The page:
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Novel design of a chitosan-collagen scaffold for hepatocyte implantation

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3 Author(s)
Khamna, H.J. ; Dept. of Biomed. Eng., Wayne State Univ., Detroit, MI, USA ; Klein, M.D. ; Matthew, H.W.T.

Implantation of a bioartificial liver, composed of a hepatocyte seeded scaffold, has the potential to offer new treatment options for liver diseases. One of the problems associated with hepatocyte transplantation is the need to ensure adequate oxygenation in the short term and angiogenesis in the long term. The primary goal of this project is to develop a chitosan based scaffold capable of overcoming these problems. In this study we describe the design of a cylindrical shaped chitosan-collagen scaffold with radial pores originating at a central port. To generate this microstructure a chitosan-collagen solution was frozen under controlled rate and radial thermal gradient conditions and then lyophilized. Microstructure was examined using SEM. Rehydrated scaffolds were equilibrated with culture medium and seeded with either aggregated or single cell hepatocytes through a central injection port. MTT staining, fluorescence microscopy, and SEM were used to examine cell distribution, attachment, viability and morphology. SEM imaging showed that scaffolds had long tapering pores with diameters ranging from 50 μm at the port to 10 μm at the external surface. This microstructure allowed for efficient cell seeding via the central port. Single cells and aggregated hepatocytes were evenly distributed throughout the scaffold and attached to pore walls. Also discussed is the next phase of scaffold design, which addresses the need for immediate oxygenation by seeded cells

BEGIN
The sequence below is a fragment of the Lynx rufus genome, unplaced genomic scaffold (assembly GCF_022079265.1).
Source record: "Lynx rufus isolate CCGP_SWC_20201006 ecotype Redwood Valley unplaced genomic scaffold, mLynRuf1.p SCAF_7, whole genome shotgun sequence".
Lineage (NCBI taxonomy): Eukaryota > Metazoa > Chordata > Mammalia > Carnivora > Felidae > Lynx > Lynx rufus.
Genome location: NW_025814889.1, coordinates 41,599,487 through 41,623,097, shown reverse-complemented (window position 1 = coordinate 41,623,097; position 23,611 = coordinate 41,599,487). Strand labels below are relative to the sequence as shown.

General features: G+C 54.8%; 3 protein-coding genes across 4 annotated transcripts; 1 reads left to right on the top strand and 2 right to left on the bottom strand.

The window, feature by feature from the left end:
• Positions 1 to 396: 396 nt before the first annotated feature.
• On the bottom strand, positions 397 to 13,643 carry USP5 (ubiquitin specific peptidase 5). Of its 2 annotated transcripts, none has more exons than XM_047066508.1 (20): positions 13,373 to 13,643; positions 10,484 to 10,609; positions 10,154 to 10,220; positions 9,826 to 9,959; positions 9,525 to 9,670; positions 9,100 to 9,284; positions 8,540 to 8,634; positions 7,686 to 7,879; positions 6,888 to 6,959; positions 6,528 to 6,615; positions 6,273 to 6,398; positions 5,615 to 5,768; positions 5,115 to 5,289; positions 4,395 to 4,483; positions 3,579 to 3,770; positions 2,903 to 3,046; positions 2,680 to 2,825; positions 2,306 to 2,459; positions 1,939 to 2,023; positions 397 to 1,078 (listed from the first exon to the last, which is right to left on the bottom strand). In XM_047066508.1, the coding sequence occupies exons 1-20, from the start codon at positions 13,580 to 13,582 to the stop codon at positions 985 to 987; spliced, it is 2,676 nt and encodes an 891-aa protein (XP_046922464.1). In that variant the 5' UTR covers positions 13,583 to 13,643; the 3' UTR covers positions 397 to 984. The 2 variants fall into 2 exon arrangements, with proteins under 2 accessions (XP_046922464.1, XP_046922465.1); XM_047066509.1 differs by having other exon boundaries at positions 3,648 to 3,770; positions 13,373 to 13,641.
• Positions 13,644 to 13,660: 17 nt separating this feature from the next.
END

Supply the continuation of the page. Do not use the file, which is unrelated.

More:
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Engineering in Medicine and Biology Society, 2000. Proceedings of the 22nd Annual International Conference of the IEEE  (Volume:2 )

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